To thrive rather than survive it is better to brave up, figure out which direction change is about to hurtle us in, get your bearings and start steering your own course.
TIP: a simple starting point for presenting an alternative course in your business is to start with your website. Simply by tweaking the copy, firing up a new company introduction message or writing a blog, you can refresh the way your business represents itself. Stick your big toe in the waters of change and once you’ve sussed out what’s going to work for you, jump in with both feet.
In the words of David Bowie – turn and face the strain (ch-ch-changes!)
I'm strongly sensing they require the services of a dedicated, Australian copywriter and social media consultant. I'm also envisaging some intense strategy sessions.
Right off the bat, I'd recommended a strong image based presence using Flickr and the HMC You Tube Channel, a combination of hot images and witty posts on Facebook, pic linked posts on Twitter penned by Kravitz and possibly Clooney and a new branding campaign to launch their new strapline.
- Don't leave home without us
- Sheer perving pleasure
- If we had a beautiful body would you hold it against you?
- Handsome is good for you
- Say it with hotties
- Just do us
"and there´s gold falling from the ceiling of this world
falling from the heartbeat of this girl
falling from the things we should have learned
falling from the things we could have heard
falling from the people that we heard
falling from the love we never earned
falling from the sky that should have burned
falling from my heart"
And the Boys - Angus and Julia Stone
Who looks right? Who does not? Who are you selling to? What will they like?
Mulling; it’s not just for Christmas wine (and doesn’t have to be as unpalatable either ... yuk!)
When you are in the process of conjuring up words and pictures to represent you or your business, give it some time to evaluate their suitability.
Try on your words. Walk around with them on for a while to see if they fit. Look over the draft or design of your new collateral, website, invitations, t-shirts, tattoos - whatever. If something jars with you; it’s got to go.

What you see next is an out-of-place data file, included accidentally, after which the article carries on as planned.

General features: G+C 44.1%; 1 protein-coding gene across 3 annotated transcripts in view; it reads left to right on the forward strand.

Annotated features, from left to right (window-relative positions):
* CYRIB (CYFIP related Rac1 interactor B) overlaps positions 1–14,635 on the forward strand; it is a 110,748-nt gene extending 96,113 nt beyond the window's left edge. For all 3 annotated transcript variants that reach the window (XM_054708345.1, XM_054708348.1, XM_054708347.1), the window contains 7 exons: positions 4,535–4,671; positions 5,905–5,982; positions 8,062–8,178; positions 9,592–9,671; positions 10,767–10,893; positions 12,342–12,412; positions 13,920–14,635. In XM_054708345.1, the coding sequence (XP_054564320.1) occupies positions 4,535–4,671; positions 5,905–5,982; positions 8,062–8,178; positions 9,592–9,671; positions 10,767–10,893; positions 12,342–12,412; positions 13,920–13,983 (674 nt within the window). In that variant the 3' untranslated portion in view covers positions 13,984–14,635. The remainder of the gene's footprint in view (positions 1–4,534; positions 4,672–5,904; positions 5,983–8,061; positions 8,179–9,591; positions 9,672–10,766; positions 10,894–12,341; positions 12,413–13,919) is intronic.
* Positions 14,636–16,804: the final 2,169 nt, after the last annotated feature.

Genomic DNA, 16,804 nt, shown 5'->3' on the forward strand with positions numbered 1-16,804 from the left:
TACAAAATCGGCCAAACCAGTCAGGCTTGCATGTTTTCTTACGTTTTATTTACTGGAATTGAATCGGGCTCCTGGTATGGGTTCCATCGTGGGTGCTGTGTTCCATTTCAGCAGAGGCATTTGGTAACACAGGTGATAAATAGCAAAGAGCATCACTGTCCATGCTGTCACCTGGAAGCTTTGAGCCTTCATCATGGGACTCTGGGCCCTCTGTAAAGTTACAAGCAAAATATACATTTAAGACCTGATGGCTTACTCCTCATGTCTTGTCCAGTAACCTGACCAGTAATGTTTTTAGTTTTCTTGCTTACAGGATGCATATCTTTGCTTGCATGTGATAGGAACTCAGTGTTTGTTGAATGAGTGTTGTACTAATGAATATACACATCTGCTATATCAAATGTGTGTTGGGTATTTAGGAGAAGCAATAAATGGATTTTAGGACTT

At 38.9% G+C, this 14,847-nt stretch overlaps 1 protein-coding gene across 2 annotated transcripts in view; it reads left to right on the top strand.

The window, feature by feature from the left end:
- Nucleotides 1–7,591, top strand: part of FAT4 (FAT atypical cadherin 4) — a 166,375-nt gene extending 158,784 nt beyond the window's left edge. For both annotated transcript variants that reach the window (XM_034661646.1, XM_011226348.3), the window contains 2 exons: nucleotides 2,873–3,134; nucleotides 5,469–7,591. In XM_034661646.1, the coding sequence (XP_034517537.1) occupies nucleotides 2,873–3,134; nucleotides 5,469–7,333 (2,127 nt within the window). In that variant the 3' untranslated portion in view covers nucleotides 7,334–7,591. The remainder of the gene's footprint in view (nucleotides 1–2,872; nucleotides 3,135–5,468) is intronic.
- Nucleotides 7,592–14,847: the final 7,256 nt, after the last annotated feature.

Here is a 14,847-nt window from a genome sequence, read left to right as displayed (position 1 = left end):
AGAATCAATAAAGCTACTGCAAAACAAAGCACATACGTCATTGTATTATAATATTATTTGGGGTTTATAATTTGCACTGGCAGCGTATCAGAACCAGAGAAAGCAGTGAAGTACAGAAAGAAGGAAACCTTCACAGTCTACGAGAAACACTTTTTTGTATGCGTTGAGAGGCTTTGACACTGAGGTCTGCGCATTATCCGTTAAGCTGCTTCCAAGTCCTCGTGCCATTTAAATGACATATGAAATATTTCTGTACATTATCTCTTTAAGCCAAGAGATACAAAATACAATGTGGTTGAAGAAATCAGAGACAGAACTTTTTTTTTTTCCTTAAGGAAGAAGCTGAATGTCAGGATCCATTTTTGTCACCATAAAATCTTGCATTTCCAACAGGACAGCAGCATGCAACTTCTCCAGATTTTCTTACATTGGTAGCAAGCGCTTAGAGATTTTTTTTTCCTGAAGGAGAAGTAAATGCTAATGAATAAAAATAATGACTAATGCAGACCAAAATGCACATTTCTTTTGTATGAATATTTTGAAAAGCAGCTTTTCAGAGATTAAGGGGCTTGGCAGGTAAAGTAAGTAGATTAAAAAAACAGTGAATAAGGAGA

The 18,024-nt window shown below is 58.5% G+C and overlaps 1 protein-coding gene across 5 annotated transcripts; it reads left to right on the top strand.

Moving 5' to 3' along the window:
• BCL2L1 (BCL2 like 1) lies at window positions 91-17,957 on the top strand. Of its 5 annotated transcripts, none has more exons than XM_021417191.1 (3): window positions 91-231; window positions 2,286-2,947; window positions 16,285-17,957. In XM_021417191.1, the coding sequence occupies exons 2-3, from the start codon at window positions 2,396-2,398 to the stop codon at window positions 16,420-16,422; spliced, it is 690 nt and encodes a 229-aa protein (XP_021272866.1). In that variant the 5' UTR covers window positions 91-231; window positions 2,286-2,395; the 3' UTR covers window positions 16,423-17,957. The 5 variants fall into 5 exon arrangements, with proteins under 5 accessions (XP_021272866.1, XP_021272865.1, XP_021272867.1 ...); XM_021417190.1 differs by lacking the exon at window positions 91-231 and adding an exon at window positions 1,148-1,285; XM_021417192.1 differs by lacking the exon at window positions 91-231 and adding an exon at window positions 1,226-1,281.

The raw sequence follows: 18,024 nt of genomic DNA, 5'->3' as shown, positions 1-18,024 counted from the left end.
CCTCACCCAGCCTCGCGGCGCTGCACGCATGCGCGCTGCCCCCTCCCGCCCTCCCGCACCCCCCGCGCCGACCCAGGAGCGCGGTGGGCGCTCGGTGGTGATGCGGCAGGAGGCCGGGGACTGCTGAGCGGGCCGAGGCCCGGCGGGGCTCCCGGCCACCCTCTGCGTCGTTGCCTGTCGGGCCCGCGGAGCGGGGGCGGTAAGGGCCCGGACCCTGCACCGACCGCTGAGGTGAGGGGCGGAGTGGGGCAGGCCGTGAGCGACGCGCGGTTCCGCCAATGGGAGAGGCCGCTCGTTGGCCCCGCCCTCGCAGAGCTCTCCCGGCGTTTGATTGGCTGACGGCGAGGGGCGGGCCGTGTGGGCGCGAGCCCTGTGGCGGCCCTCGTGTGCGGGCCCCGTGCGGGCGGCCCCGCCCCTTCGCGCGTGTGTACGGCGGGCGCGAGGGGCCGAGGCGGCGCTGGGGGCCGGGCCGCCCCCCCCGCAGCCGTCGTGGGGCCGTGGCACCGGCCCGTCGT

Note: jarring is not the same as intriguing. If something stops you in your tracks and captures your attention, work out whether it is because it’s interesting or because it’s a wrong fit.
It’s like judging the Best and Worst Dressed list. You need to be discerning, appreciate styles and packaging that bring something unique to the fold and, where required, call a spade a mouldy old shovel.
Deliberation is taking ‘pause for thought’ – and the pause is almost as important as the thought.
Also Note: I said ‘pause’ not ‘three weeks to consider one paragraph of text which you then need to send to all your friends and extended family before deciding if you really like it’. Give yourself some time to churn it around in your mind, but don’t over think it. Go with your instinct. Take risks. Don’t be scared to be different. Don’t be so open-minded your brain falls out. When in doubt, be guided by the type of thing to which you think your customers and potentials might respond well.
A break in work – whether it be a lunch break, overnight, weekend or holiday* - is the perfect time to mull things over without even meaning to. It’s rare for me to go for a run or a gym workout without a solution to something work-related squat thrusting its way into my head (ewww .... that sounds wrong ... probably should have mulled over that metaphor a little more before using it).
A rested, refreshed mind brings fresh eyes to cast over the fine details within that big picture.
* On holiday, for the most part, let it go. Seriously. Believe it or not, there are things in this life that are way more important than business. Let ideas come to you in their own time in your down time rather than force them. It may also make you more endearing to your family/co-holidayers.